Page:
The South Carolina State Election Commission anticipates close to 40% of voters to return absentee ballots before Election Day.

A representative from the South Carolina Election State Commission said Tuesday election officials have not received any reports of voter intimidation, although he urged voters to report any efforts to suppress voting in the run-up to the Nov. 3 presidential election.

The biggest complaints the commission receives are campaign materials being too close to the polls.

“The polling place should really be like a sanctuary for voters,” said John Michael Catalano, outreach coordinator for the South Carolina State Election Commission. 

While there have been no reports of voter intimidation, the comments from Catalano follow a Monday news conference by Columbia Mayor Stephen Benjamin, 5th Circuit Solicitor Byron Gipson, Richland County Sheriff Leon Lott and other Columbia officials.

“We’re here to talk about the importance of our collective efforts to make sure that, and reassure, all voters in Richland County, and assure anyone who may be considering engaging in mischief, that the authorities are working together to reinforce the democratic norms of this great republic,” said Benjamin.

Lott said he and his officers have been working with the state election commission to ensure traffic is flowing around voting places and people are not being harassed when standing in line to cast their ballot.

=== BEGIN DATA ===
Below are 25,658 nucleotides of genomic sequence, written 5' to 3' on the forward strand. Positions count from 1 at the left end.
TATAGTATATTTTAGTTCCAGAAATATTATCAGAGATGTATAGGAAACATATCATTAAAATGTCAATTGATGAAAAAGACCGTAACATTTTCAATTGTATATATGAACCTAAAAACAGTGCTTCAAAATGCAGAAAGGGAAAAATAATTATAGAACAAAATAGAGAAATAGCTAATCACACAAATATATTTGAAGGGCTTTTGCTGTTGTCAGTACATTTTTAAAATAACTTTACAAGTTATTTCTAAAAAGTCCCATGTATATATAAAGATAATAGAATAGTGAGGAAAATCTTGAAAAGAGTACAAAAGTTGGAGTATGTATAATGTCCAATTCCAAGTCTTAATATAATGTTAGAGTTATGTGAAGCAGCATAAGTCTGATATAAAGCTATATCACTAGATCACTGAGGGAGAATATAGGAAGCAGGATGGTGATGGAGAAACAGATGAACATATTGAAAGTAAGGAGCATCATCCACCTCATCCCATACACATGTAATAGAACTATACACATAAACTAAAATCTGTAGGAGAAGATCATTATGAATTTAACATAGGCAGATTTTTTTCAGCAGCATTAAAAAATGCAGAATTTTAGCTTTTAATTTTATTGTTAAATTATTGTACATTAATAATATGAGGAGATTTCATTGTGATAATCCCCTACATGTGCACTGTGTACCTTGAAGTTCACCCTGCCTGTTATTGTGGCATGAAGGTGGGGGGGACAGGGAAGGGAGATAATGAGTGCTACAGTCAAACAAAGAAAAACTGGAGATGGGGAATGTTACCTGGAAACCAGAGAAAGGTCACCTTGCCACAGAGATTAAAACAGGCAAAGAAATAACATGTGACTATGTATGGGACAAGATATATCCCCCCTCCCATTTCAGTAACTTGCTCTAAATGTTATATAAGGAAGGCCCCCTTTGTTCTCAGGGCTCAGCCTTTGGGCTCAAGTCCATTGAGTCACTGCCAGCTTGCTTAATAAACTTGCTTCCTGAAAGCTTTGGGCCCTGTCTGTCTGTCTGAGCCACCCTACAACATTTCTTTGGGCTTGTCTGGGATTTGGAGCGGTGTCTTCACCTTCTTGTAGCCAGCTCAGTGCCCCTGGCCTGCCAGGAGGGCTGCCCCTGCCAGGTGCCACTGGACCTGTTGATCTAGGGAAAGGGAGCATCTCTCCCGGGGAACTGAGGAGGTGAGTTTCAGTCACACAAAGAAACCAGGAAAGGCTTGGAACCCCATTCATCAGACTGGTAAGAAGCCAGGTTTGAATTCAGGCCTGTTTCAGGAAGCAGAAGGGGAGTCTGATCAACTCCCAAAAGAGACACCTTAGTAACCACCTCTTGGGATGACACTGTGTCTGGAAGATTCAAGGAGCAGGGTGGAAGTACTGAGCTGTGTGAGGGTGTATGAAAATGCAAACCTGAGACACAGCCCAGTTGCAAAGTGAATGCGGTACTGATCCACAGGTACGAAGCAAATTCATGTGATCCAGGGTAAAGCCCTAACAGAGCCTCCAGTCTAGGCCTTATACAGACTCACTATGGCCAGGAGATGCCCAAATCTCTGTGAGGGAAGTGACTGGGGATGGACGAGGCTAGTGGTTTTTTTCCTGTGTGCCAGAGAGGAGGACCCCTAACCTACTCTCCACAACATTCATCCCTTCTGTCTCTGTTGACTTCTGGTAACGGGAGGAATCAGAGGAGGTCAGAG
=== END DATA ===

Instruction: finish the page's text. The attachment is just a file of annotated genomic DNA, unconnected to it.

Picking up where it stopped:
“The age in which we live in right now — the greatest pandemic since 1918, the greatest economic disruption in an election year since 1932 and the greatest social unrest around systemic issues of inequity and race since 1968—it is imperative in 2020 that we make sure our voters don’t have anything else to worry about,” said Benjamin. 

Lott said during the news conference he has received a few calls from individuals who were fearful of being harassed while waiting in line to cast their ballot. 

Fears of voter intimidation might come from President Donald Trump, as he has made statements encouraging people to poll watch.

“Voter intimidation and voter suppression will not be tolerated in Columbia, Richland county, or the fifth circuit,” said 5th Circuit Solicitor Byron Gipson. “It’s a warning to all of those who would seek to disrupt or to unfairly influence our democracy by intimidating voters, that they should expect to be prosecuted.”

While police officers can not be stationed at polling places, Lott said deputies would be nearby to respond to any intimidation reports.  

South Carolina does allow poll watchers to be present in precincts on Election Day, but they must be appointed by a candidate or political party and present a signed letter from that candidate or party leader to the poll manager. Poll watchers must also wear a small badge with the specific candidate or party they are representing, and they must not interact with voters.